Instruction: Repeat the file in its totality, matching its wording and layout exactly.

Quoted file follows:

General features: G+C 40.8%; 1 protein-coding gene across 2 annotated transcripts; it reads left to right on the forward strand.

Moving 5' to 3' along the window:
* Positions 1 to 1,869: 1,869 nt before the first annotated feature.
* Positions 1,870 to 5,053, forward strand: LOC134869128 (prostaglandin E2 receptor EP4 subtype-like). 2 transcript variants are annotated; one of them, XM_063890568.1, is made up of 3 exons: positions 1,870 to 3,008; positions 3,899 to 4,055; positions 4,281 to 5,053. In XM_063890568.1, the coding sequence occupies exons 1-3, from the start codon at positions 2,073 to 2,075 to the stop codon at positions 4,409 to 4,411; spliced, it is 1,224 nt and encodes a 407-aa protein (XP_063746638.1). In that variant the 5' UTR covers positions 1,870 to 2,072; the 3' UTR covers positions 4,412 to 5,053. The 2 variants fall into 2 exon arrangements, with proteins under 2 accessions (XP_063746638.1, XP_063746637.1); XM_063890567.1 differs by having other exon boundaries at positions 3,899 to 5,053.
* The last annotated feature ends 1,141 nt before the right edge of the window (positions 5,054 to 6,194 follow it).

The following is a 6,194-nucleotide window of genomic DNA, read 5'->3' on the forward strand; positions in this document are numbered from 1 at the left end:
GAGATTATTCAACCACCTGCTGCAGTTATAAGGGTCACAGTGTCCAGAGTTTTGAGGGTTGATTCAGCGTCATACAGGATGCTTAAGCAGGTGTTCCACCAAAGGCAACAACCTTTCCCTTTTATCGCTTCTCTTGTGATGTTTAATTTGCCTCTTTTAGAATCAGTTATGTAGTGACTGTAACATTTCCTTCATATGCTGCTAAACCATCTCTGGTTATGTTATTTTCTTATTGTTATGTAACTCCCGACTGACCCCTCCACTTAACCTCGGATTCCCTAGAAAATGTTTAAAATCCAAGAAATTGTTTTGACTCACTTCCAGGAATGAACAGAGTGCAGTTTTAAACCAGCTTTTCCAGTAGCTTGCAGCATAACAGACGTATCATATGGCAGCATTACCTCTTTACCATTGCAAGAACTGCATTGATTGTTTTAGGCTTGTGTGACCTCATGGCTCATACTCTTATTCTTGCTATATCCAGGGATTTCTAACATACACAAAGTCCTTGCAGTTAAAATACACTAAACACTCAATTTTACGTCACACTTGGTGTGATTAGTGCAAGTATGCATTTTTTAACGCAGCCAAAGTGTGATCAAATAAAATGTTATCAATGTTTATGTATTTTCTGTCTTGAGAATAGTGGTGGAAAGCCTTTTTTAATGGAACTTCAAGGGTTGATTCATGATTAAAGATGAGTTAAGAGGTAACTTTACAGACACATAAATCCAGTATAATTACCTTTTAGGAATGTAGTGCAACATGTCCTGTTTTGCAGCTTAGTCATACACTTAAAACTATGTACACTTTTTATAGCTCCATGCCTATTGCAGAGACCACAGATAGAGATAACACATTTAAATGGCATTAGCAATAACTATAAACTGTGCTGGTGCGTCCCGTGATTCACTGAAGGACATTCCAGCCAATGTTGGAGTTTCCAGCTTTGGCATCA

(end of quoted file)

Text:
General features: G+C 40.8%; 1 protein-coding gene across 2 annotated transcripts; it reads left to right on the forward strand.

Moving 5' to 3' along the window:
* Positions 1 to 1,869: 1,869 nt before the first annotated feature.
* Positions 1,870 to 5,053, forward strand: LOC134869128 (prostaglandin E2 receptor EP4 subtype-like). 2 transcript variants are annotated; one of them, XM_063890568.1, is made up of 3 exons: positions 1,870 to 3,008; positions 3,899 to 4,055; positions 4,281 to 5,053. In XM_063890568.1, the coding sequence occupies exons 1-3, from the start codon at positions 2,073 to 2,075 to the stop codon at positions 4,409 to 4,411; spliced, it is 1,224 nt and encodes a 407-aa protein (XP_063746638.1). In that variant the 5' UTR covers positions 1,870 to 2,072; the 3' UTR covers positions 4,412 to 5,053. The 2 variants fall into 2 exon arrangements, with proteins under 2 accessions (XP_063746638.1, XP_063746637.1); XM_063890567.1 differs by having other exon boundaries at positions 3,899 to 5,053.
* The last annotated feature ends 1,141 nt before the right edge of the window (positions 5,054 to 6,194 follow it).

The following is a 6,194-nucleotide window of genomic DNA, read 5'->3' on the forward strand; positions in this document are numbered from 1 at the left end:
GAGATTATTCAACCACCTGCTGCAGTTATAAGGGTCACAGTGTCCAGAGTTTTGAGGGTTGATTCAGCGTCATACAGGATGCTTAAGCAGGTGTTCCACCAAAGGCAACAACCTTTCCCTTTTATCGCTTCTCTTGTGATGTTTAATTTGCCTCTTTTAGAATCAGTTATGTAGTGACTGTAACATTTCCTTCATATGCTGCTAAACCATCTCTGGTTATGTTATTTTCTTATTGTTATGTAACTCCCGACTGACCCCTCCACTTAACCTCGGATTCCCTAGAAAATGTTTAAAATCCAAGAAATTGTTTTGACTCACTTCCAGGAATGAACAGAGTGCAGTTTTAAACCAGCTTTTCCAGTAGCTTGCAGCATAACAGACGTATCATATGGCAGCATTACCTCTTTACCATTGCAAGAACTGCATTGATTGTTTTAGGCTTGTGTGACCTCATGGCTCATACTCTTATTCTTGCTATATCCAGGGATTTCTAACATACACAAAGTCCTTGCAGTTAAAATACACTAAACACTCAATTTTACGTCACACTTGGTGTGATTAGTGCAAGTATGCATTTTTTAACGCAGCCAAAGTGTGATCAAATAAAATGTTATCAATGTTTATGTATTTTCTGTCTTGAGAATAGTGGTGGAAAGCCTTTTTTAATGGAACTTCAAGGGTTGATTCATGATTAAAGATGAGTTAAGAGGTAACTTTACAGACACATAAATCCAGTATAATTACCTTTTAGGAATGTAGTGCAACATGTCCTGTTTTGCAGCTTAGTCATACACTTAAAACTATGTACACTTTTTATAGCTCCATGCCTATTGCAGAGACCACAGATAGAGATAACACATTTAAATGGCATTAGCAATAACTATAAACTGTGCTGGTGCGTCCCGTGATTCACTGAAGGACATTCCAGCCAATGTTGGAGTTTCCAGCTTTGGCATCA